Two physicians, blinded to information from MESA examinations, independently reviewed and classified CVD events and assigned incidence dates. If, after review and adjudication, disagreements persisted, a full mortality and morbidity review committee made the final classification. Reviewers classified myocardial infarction as definite, probable or absent, based primarily on combinations of symptoms, ECG, and cardiac biomarker levels. Reviewers graded angina based on their clinical judgment as definite, probable or absent. They classified CHD or CVD death as present or absent based on hospital records and interviews with families. Definite fatal CHD required an MI within 28 days of death, chest pain within the 72 hours before death, or a history of CHD and the absence of a known non-atherosclerotic or non-cardiac cause of death. Neurologists reviewed and classified stroke as present if there was a focal neurologic deficit lasting 24 hours or until death, with a clinically relevant lesion on brain imaging, and no nonvascular cause.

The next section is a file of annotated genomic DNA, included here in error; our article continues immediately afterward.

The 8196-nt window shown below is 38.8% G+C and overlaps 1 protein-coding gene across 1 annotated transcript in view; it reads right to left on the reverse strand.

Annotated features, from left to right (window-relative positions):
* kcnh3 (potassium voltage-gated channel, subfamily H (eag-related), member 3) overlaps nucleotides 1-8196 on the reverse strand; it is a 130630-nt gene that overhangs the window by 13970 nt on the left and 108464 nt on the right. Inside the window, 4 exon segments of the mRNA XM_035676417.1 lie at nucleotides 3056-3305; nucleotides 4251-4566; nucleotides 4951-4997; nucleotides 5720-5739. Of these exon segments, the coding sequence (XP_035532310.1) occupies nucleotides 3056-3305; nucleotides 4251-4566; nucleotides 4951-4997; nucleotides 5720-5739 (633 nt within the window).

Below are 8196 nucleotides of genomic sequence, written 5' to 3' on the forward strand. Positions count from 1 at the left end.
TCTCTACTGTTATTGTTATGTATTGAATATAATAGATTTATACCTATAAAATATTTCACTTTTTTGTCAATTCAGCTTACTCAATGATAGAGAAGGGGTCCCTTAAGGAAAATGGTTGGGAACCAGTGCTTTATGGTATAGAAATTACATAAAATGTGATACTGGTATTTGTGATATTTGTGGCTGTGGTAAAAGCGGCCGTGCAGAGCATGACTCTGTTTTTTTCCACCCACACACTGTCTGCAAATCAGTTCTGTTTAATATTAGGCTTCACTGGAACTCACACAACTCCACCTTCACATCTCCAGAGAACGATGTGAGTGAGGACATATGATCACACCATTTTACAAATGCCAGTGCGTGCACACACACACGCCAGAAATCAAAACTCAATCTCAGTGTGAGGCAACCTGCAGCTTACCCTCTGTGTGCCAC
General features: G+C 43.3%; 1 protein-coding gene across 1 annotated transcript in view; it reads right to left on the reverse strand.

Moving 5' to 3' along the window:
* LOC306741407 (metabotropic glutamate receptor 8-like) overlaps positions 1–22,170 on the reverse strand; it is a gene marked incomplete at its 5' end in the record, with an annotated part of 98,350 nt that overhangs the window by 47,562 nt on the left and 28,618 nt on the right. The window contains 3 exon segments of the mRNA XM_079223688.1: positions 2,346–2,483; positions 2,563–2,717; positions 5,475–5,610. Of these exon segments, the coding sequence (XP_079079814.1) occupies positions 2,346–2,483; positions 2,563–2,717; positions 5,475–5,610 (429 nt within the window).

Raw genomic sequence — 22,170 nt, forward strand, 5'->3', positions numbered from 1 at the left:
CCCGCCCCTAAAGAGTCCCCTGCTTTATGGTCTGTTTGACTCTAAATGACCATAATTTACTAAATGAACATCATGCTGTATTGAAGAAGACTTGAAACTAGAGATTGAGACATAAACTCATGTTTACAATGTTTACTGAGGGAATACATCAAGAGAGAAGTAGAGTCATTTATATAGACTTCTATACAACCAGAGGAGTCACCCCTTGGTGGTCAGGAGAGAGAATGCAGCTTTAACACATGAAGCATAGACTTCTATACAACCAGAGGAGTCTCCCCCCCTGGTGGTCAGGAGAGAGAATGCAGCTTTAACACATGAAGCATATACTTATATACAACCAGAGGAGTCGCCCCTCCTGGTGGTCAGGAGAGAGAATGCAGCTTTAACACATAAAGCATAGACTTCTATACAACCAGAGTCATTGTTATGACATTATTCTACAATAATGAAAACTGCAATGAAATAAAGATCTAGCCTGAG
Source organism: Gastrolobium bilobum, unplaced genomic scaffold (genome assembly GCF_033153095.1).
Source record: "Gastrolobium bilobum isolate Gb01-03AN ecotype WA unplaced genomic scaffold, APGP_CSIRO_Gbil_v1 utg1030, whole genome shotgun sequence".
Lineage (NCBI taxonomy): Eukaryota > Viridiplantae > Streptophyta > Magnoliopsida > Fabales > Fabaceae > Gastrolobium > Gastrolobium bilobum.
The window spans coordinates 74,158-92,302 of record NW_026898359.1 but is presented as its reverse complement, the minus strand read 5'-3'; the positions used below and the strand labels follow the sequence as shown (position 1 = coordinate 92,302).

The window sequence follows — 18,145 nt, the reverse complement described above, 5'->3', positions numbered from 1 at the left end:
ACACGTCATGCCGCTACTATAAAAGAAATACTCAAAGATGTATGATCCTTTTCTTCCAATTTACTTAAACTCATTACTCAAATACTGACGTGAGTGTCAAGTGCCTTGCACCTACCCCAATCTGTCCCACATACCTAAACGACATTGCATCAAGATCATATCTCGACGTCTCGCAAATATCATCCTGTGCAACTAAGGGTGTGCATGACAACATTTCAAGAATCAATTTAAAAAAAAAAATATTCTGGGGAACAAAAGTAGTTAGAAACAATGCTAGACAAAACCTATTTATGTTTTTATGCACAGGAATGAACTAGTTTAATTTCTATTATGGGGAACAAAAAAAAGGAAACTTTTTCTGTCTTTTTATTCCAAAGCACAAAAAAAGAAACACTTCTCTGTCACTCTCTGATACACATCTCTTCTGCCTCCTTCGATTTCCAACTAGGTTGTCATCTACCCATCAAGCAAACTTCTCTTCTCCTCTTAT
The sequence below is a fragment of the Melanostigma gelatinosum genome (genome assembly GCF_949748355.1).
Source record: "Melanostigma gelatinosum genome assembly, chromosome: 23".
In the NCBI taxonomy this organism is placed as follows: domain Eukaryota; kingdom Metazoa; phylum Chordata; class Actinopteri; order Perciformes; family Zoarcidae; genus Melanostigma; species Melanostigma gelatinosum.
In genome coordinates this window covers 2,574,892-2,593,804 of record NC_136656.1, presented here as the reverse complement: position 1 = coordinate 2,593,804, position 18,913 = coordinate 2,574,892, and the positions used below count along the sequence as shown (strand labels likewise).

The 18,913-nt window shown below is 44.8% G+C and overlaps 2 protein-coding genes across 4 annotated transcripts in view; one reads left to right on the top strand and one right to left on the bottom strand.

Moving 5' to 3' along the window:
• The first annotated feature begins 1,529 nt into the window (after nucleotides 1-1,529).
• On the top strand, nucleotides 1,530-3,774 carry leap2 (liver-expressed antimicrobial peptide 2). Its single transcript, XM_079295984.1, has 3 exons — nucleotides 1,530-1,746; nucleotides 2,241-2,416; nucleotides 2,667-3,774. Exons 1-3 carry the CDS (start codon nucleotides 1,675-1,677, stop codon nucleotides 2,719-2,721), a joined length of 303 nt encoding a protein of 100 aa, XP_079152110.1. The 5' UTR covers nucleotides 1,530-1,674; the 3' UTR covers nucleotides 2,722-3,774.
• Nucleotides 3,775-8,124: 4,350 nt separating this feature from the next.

For this report, we defined “hard CHD” as definite and probable myocardial infarction, definite coronary heart disease death. We defined CVD as hard CHD, resuscitated cardiac arrest, definite angina, probable angina associated with coronary revascularization, stroke, or other atherosclerotic CVD death. Follow-up was from the baseline examination until the first CVD event, loss to follow-up, death, or else through the sixth follow-up phone interview (October 2005 to May 2007).
Our hypothesis was that factor VIIIc, plasmin-antiplasmin, and D-dimer would be associated positively with incident CVD. Secondary study endpoints were hard CHD and total mortality.